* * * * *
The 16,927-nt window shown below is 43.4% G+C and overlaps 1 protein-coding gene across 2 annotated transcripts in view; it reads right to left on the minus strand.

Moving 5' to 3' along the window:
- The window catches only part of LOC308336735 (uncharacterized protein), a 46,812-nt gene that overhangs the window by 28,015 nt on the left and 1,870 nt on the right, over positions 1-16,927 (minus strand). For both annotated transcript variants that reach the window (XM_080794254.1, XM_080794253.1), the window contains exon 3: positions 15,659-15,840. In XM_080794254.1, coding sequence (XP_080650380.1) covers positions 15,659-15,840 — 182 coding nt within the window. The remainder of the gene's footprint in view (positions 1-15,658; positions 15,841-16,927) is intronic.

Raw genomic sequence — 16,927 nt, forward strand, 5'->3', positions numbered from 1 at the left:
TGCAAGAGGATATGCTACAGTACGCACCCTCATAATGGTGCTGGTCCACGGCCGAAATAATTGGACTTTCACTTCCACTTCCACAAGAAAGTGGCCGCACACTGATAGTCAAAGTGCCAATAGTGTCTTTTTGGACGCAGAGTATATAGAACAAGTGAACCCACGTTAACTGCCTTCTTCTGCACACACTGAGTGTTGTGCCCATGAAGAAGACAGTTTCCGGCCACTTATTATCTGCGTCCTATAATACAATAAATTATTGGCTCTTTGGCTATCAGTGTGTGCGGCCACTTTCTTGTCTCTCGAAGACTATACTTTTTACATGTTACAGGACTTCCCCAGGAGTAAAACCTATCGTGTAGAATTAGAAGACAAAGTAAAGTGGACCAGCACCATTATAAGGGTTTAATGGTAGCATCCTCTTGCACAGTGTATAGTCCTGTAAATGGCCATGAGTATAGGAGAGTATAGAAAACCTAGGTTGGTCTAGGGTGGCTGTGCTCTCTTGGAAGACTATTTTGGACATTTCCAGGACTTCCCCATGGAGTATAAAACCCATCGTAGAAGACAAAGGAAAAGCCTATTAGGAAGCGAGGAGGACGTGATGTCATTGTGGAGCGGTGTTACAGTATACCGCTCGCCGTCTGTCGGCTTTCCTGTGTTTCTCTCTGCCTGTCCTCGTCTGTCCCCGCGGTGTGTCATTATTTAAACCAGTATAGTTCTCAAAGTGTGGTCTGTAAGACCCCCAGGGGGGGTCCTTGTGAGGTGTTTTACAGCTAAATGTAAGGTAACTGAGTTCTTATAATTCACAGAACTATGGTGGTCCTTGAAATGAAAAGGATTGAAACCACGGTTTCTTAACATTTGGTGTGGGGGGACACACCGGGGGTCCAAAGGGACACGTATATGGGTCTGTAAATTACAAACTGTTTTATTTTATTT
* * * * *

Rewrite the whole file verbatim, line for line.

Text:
The 16,927-nt window shown below is 43.4% G+C and overlaps 1 protein-coding gene across 2 annotated transcripts in view; it reads right to left on the minus strand.

Moving 5' to 3' along the window:
- The window catches only part of LOC308336735 (uncharacterized protein), a 46,812-nt gene that overhangs the window by 28,015 nt on the left and 1,870 nt on the right, over positions 1-16,927 (minus strand). For both annotated transcript variants that reach the window (XM_080794254.1, XM_080794253.1), the window contains exon 3: positions 15,659-15,840. In XM_080794254.1, coding sequence (XP_080650380.1) covers positions 15,659-15,840 — 182 coding nt within the window. The remainder of the gene's footprint in view (positions 1-15,658; positions 15,841-16,927) is intronic.

Raw genomic sequence — 16,927 nt, forward strand, 5'->3', positions numbered from 1 at the left:
TGCAAGAGGATATGCTACAGTACGCACCCTCATAATGGTGCTGGTCCACGGCCGAAATAATTGGACTTTCACTTCCACTTCCACAAGAAAGTGGCCGCACACTGATAGTCAAAGTGCCAATAGTGTCTTTTTGGACGCAGAGTATATAGAACAAGTGAACCCACGTTAACTGCCTTCTTCTGCACACACTGAGTGTTGTGCCCATGAAGAAGACAGTTTCCGGCCACTTATTATCTGCGTCCTATAATACAATAAATTATTGGCTCTTTGGCTATCAGTGTGTGCGGCCACTTTCTTGTCTCTCGAAGACTATACTTTTTACATGTTACAGGACTTCCCCAGGAGTAAAACCTATCGTGTAGAATTAGAAGACAAAGTAAAGTGGACCAGCACCATTATAAGGGTTTAATGGTAGCATCCTCTTGCACAGTGTATAGTCCTGTAAATGGCCATGAGTATAGGAGAGTATAGAAAACCTAGGTTGGTCTAGGGTGGCTGTGCTCTCTTGGAAGACTATTTTGGACATTTCCAGGACTTCCCCATGGAGTATAAAACCCATCGTAGAAGACAAAGGAAAAGCCTATTAGGAAGCGAGGAGGACGTGATGTCATTGTGGAGCGGTGTTACAGTATACCGCTCGCCGTCTGTCGGCTTTCCTGTGTTTCTCTCTGCCTGTCCTCGTCTGTCCCCGCGGTGTGTCATTATTTAAACCAGTATAGTTCTCAAAGTGTGGTCTGTAAGACCCCCAGGGGGGGTCCTTGTGAGGTGTTTTACAGCTAAATGTAAGGTAACTGAGTTCTTATAATTCACAGAACTATGGTGGTCCTTGAAATGAAAAGGATTGAAACCACGGTTTCTTAACATTTGGTGTGGGGGGACACACCGGGGGTCCAAAGGGACACGTATATGGGTCTGTAAATTACAAACTGTTTTATTTTATTT